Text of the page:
B. Aires police chief allegedly concealed AMIA probe evidence

Argentinean news sources says appointment to new post has riled up Argentinean Jewish community.

By DANIELA FELDMAN, ILANA STRAUSS
July 7, 2009 23:15
2 minute read.
B. Aires police chief allegedly concealed AMIA probe evidence

buenos aires bombing. (photo credit: AP [file])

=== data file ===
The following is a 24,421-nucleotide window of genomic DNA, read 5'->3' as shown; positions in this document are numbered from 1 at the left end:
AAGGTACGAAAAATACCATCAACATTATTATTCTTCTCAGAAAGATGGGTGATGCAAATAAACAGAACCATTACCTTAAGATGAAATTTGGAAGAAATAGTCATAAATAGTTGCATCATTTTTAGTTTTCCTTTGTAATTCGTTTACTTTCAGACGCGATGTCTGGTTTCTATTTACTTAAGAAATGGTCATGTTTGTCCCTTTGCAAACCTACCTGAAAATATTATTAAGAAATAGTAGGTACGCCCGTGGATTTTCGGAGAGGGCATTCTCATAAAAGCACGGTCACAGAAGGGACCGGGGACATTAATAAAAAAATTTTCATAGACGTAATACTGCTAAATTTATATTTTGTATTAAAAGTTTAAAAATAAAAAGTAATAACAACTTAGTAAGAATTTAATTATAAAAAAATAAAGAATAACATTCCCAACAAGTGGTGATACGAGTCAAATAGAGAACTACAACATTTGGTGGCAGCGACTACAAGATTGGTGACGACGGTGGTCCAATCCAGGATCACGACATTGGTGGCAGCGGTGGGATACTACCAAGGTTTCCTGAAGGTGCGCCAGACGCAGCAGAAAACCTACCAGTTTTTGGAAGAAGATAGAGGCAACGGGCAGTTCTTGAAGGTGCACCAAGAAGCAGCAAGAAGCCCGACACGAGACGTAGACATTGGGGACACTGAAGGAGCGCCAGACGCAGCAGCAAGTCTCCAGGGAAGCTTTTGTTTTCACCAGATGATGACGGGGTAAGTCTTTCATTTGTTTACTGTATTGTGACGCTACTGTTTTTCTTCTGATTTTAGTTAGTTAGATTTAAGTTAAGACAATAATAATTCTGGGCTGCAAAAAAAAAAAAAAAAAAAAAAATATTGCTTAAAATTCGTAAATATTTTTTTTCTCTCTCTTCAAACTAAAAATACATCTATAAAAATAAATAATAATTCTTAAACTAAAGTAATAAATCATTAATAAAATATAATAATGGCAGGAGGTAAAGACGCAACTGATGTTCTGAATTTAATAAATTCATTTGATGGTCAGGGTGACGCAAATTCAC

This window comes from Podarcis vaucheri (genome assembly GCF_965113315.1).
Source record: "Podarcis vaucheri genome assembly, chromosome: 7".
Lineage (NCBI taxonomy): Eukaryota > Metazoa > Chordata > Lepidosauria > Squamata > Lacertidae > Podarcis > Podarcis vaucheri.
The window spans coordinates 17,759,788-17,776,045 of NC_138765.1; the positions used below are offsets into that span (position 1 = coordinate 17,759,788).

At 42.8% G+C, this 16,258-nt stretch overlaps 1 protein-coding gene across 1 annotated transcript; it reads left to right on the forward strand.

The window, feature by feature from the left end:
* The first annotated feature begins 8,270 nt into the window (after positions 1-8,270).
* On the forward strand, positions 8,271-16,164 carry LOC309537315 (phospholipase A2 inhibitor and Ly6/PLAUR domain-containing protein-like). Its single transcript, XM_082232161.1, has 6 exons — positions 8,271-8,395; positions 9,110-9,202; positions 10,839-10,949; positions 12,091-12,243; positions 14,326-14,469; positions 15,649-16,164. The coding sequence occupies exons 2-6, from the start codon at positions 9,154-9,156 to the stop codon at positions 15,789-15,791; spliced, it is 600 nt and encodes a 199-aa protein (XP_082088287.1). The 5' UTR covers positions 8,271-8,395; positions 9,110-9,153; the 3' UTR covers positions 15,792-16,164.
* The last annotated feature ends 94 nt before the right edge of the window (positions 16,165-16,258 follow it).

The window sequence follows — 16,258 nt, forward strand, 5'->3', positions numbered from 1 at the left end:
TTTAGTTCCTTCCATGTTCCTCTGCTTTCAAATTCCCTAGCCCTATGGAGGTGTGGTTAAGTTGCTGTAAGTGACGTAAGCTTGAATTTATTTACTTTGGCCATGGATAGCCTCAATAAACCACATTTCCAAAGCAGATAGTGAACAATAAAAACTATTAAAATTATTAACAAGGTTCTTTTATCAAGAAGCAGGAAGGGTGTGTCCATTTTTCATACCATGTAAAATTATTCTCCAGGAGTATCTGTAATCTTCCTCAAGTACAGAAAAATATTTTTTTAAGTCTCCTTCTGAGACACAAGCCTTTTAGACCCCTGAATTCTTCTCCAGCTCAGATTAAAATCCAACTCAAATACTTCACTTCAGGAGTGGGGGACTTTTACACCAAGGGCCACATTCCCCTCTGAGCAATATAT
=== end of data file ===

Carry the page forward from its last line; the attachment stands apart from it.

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Just weeks before the 15th anniversary of the bombing at AMIA, the Buenos Aires Jewish community center, the city's Mayor Mauricio Macri has appointed a police chief who has been investigated for allegedly concealing evidence in the investigation of the bombing. According to Argentinean news sources, the appointment of Jorge Palacios on July 3 to the new post of Metropolitan Police commander has riled up the Argentinean Jewish community because the investigations connected to the 1994 bombing have not been finalized. Palacios was also fired from the federal police because he was linked to the 2004 kidnapping and murder of Axel Blumberg, the son of a local businessman. Angel Schindel, vice-president of the DAIA Jewish organization, told the Buenos Aires Herald that the city government has not "considered the controversy this appointment could cause in the most sensitive sectors." He believed that it would have been "cautious" to wait for the court to decide whether to charge Palacios before giving him the new position. AMIA's General Secretary Julio Schlosser agreed with Schindel, telling the Herald that it would have been better to "postpone [Palacio's] appointment until a definitive ruling by the judiciary." Sergio Widder, the Simon Wiesenthal Center's director of Latin American affairs, issued a letter to Justice and Security Minister Guillermo Montenegro urging the government to reconsider the appointment. "To appoint someone like Palacios as the first chief of the new Metropolitan Police shows not only a lack of respect for the memory of the victims of the AMIA bombing, but also sends a message of impunity for the members of the force. They are basically being told that going against the rule of law and proper procedures can be a passport to leadership in the force," Widder said in a statement. Alberto Nisman, the main AMIA case prosecutor, told the Herald there are "enough elements in the trial" to indict Palacios. According to him, the allegations were "well received by the judiciary and the judge." Nisman was not reachable for further comment. The AMIA bombing took place on July 18, 1994 in Buenos Aires. Eighty-five people were killed and over 300 were injured, according to the center's Web site. AMIA is one of the largest Jewish institutions in Argentina. Though the perpetrators have not been identified, recent investigations have linked the attack to local terrorist organizations and the Iranian government. Montenegro told the Telam news agency that Palacios "is a person of absolute trust of the Mayor's and he is even reliable in personal matters. Palacios is an excellent former police officer." The position of Metropolitan Police is a newly-formed position and Palacios' appointment has been defended by Montenegro and Macri.

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